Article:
A controversial new hypothesis that suggests our understanding of gravity is wrong has just passed an important first test.
First proposed back in 2010, the new hypothesis states that gravity might behave and arise very differently than Einstein predicted, and an independent study of more than 30,000 galaxies has now found the first evidence to back this up.
The hypothesis is referred to as 'Verlinde's hypothesis of gravity' after the theoretical physicist who came up with it, Erik Verlinde from the University of Amsterdam. If it can stand up to further testing, it could completely overhaul over a century of physics - including getting rid of dark matter altogether.
It could even be part of the puzzle that takes us one step closer to one of modern physics' Holy Grails - a much-longed-for 'theory of everything', that merges the observable effects of classic physics, with the weird, microscopic world of quantum mechanics.
The problem with our current understanding of gravity - even though it's widely accepted by the physics community - is that it doesn't quite account for everything we see in the Universe.
Most glaringly, researchers have shown that there's more gravity in our Universe - especially in our galaxies - than can be produced by all the visible matter out there.
This inconsistency has been explained by assuming the presence of dark matter - a mysterious force in the Universe that we can't see that's forming all of this extra gravity. But despite decades of searching and many leading candidates for a dark matter particle, researchers are still no closer to actually detecting this invisible substance.
Verlinde's approach, on the other hand, says we don't need dark matter at all, we just need to rethink gravity.
As we described back in November:
"His suggestion is that gravity isn't a fundamental force of nature at all, but rather an emergent phenomenon - just like temperature is an emergent phenomenon that arises from the movement of microscopic particles.
In other words, gravity is a side effect, not the cause, of what's happening in the Universe."
For the past six years, this hypothesis has been left untested. But now a team of researchers at Leiden University in the Netherlands has tested it for the first time, and shown some evidence that it could actually hold up.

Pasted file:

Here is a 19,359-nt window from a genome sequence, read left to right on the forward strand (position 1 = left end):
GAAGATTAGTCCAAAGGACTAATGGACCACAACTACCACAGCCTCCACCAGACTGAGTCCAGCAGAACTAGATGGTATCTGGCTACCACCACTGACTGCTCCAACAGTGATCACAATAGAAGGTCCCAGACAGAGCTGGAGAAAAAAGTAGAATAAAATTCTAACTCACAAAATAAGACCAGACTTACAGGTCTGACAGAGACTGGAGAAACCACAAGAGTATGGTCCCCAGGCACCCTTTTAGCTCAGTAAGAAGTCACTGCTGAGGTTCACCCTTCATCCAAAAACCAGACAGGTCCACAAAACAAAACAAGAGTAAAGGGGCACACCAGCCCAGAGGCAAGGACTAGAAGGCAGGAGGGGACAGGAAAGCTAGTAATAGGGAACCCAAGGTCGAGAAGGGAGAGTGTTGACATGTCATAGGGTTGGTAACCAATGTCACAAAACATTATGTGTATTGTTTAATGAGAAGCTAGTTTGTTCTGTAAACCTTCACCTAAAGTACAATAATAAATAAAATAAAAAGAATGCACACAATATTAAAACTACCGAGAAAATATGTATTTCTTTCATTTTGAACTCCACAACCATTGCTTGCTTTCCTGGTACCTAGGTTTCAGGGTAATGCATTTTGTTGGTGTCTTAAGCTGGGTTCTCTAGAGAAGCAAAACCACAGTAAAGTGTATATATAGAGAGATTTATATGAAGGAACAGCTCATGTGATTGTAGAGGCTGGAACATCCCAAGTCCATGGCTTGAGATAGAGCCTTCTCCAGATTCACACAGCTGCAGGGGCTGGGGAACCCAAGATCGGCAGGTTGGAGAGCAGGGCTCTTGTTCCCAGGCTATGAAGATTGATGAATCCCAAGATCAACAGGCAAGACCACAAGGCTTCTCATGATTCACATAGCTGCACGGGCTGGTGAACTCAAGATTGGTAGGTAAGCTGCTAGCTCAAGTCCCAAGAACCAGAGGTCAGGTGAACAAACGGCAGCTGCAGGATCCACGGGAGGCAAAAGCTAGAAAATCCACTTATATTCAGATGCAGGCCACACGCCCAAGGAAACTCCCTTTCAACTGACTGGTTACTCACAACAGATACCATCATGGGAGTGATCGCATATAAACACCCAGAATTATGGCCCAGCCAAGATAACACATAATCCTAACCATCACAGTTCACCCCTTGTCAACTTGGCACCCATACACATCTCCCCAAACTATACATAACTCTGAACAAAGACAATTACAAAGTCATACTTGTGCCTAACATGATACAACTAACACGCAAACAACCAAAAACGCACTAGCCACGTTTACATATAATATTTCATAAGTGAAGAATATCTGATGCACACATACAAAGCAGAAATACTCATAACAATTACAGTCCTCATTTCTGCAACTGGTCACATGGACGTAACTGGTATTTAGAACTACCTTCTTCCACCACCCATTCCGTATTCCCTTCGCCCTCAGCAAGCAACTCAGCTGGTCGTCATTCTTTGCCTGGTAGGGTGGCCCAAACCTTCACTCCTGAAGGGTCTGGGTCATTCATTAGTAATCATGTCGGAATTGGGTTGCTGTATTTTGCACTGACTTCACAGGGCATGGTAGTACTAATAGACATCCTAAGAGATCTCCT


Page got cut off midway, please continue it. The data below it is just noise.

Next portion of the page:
The team, led by Margot Brouwer, looked at the distribution of matter in more than 33,000 galaxies, and said that what they say could indeed be explained without dark matter if they used Verlinde's hypothesis of gravity.
Testing this involved studying something called gravitational lensing - the way galaxies closer to us bend the light of more distant galaxies. This is a well-established way of measuring the amount of dark matter in galaxies.
But the team found that if they just factored in Verlinde's modified gravity, then their results made sense without them having to add in the idea of dark matter.
The team compared their results to the predictions made by Einstein's general theory of relativity and those made by Verlinde, and found that both fit.
But they found that Verlinde's predictions matched their observations without needing to use any free parameters - which are values that can be tweaked to make observations match a hypothesis. The presence of dark matter, on the other hand, required four free parameters.
"The dark matter model actually fits slightly better with the data than Verlinde's prediction," Brouwer told New Scientist. "But then if you mathematically factor in the fact that Verlinde's prediction doesn't have any free parameters, whereas the dark matter prediction does, then you find Verlinde's model is actually performing slightly better."
Importantly, this is just one very early test of Verlinde's hypothesis, and it's going to take a lot more than that to throw out over a century of accepted thinking on gravity and dark matter.
Also, Verlinde's hypothesis might get rid of mysterious dark matter, but it doesn't match up with everything else we see in the Universe, either. String theorist Lubos Motl recently took down Verlinde's ideas a blog post, saying: "I wouldn't okay this wrong piece of work as an undergraduate term paper."
So, to be very clear, our current understanding of gravity, based on Einstein's generally theory of relativity, isn't going anywhere anytime soon. But neither is Verlinde's hypothesis.
"The question now is how the theory develops, and how it can be further tested," said Brouwer in a press release. "But the result of this first test definitely looks interesting."
The research has been accepted for publication in Monthly Notices of the Royal Astronomical Society and you can read the full paper now on arXiv.org.